The panel that sets rent adjustments for the city's two million rent-stabilized tenants has voted to increase rents by 1.5 percent for a one-year lease and a 2.5 percent increase for a two-year lease. The Rent Guidelines Board (RGB) decided to freeze hikes for hotel and SRO lodging but increases of up to 39 percent were approved for deregulated units.
Members had recommended increases ranging up to 3.75 percent on two-year leases at their preliminary vote last month. The rent hikes are very similar to last year's rises and follow on the heels of the biggest rent reforms in a generation aimed at preserving the city's affordable rental inventory.
Landlords are fuming about those reforms, claiming that ending vacancy deregulation, doing away with the stabilized thresholds, and limiting reimbursements for building and apartment improvements leaves them shrinking margins and no incentives to keep their rental buildings in good shape. They wanted to see much higher rent increases to offset their costs.
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Adriene Holder with the Legal Aid Society in NYC sees the increases as the board heeding to "the fear-mongering of landlords" and says it's disappointing.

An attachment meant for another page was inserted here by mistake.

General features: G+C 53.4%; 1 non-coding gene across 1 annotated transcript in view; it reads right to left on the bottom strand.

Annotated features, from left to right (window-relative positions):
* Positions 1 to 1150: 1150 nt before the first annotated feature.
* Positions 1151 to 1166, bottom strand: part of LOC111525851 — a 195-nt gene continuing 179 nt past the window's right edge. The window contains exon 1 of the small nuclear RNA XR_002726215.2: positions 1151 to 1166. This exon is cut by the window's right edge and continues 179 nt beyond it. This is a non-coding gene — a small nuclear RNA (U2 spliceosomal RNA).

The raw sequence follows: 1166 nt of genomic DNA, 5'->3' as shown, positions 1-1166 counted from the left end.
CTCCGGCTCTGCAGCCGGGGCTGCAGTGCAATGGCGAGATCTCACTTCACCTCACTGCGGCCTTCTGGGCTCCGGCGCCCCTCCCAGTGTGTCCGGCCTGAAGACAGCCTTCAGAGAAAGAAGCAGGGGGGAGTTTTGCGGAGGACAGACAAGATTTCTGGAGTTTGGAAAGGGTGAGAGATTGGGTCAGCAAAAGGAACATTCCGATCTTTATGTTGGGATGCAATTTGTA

“It is the most vulnerable, low-income families that are already struggling to get by in one of the most expensive cities in the world who will bear the brunt of this rent increase. Their right to remain in their communities and keep a roof over their families should have been prioritized," she says.
The increases will be in effect for rent-stabilized tenants who renew leases after October 1st, 2019.
Sam Himmelstein, a partner with the law firm Himmelstein, Mcconnell, Gribben, Donoghue & Joseph (and a Brick Underground sponsor) says, "All things considered these were fairly modest increases, particularly if you look at the increases from the pre-de Blasio days."
In the 1980's the board allowed rent increases of up to 15 percent for some two-year leases. During Bloomberg's tenure as mayor, yearly rent increases for one-year leases were between 2 and 4 percent.
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